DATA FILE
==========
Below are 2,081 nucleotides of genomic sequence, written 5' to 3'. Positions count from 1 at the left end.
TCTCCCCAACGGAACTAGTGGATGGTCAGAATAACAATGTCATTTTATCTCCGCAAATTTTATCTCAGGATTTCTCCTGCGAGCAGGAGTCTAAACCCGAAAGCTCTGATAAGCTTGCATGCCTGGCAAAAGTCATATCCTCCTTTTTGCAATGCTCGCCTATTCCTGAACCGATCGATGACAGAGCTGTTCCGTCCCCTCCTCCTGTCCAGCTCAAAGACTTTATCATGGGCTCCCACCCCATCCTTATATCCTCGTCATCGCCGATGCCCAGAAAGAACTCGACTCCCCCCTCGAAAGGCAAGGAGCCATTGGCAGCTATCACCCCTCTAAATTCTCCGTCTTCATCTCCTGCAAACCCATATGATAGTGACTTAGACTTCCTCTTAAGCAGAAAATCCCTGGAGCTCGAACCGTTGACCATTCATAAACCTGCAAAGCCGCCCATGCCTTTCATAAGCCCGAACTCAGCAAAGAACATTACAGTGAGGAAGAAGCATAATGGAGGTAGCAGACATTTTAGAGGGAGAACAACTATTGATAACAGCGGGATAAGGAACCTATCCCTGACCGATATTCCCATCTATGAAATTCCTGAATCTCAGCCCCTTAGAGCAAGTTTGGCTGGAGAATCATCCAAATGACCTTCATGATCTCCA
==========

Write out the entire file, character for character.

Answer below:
Below are 2,081 nucleotides of genomic sequence, written 5' to 3'. Positions count from 1 at the left end.
TCTCCCCAACGGAACTAGTGGATGGTCAGAATAACAATGTCATTTTATCTCCGCAAATTTTATCTCAGGATTTCTCCTGCGAGCAGGAGTCTAAACCCGAAAGCTCTGATAAGCTTGCATGCCTGGCAAAAGTCATATCCTCCTTTTTGCAATGCTCGCCTATTCCTGAACCGATCGATGACAGAGCTGTTCCGTCCCCTCCTCCTGTCCAGCTCAAAGACTTTATCATGGGCTCCCACCCCATCCTTATATCCTCGTCATCGCCGATGCCCAGAAAGAACTCGACTCCCCCCTCGAAAGGCAAGGAGCCATTGGCAGCTATCACCCCTCTAAATTCTCCGTCTTCATCTCCTGCAAACCCATATGATAGTGACTTAGACTTCCTCTTAAGCAGAAAATCCCTGGAGCTCGAACCGTTGACCATTCATAAACCTGCAAAGCCGCCCATGCCTTTCATAAGCCCGAACTCAGCAAAGAACATTACAGTGAGGAAGAAGCATAATGGAGGTAGCAGACATTTTAGAGGGAGAACAACTATTGATAACAGCGGGATAAGGAACCTATCCCTGACCGATATTCCCATCTATGAAATTCCTGAATCTCAGCCCCTTAGAGCAAGTTTGGCTGGAGAATCATCCAAATGACCTTCATGATCTCCA